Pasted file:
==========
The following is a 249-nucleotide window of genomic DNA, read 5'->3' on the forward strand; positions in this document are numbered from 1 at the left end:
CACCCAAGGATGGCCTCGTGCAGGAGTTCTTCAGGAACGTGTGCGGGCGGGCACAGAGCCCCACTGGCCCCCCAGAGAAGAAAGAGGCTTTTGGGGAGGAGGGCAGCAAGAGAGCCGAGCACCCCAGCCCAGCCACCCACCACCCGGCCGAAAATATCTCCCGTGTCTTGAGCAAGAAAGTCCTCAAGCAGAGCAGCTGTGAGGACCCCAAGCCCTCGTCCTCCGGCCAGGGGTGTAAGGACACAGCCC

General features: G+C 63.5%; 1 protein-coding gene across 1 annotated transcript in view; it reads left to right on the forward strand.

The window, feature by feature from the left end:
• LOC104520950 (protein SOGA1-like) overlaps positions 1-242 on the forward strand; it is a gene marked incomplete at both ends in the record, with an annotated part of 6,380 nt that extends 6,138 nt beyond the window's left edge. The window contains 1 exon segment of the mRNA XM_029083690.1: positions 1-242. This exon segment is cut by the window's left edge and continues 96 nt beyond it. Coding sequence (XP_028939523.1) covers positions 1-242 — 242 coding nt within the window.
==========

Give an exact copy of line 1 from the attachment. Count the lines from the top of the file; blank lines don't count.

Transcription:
The following is a 249-nucleotide window of genomic DNA, read 5'->3' on the forward strand; positions in this document are numbered from 1 at the left end: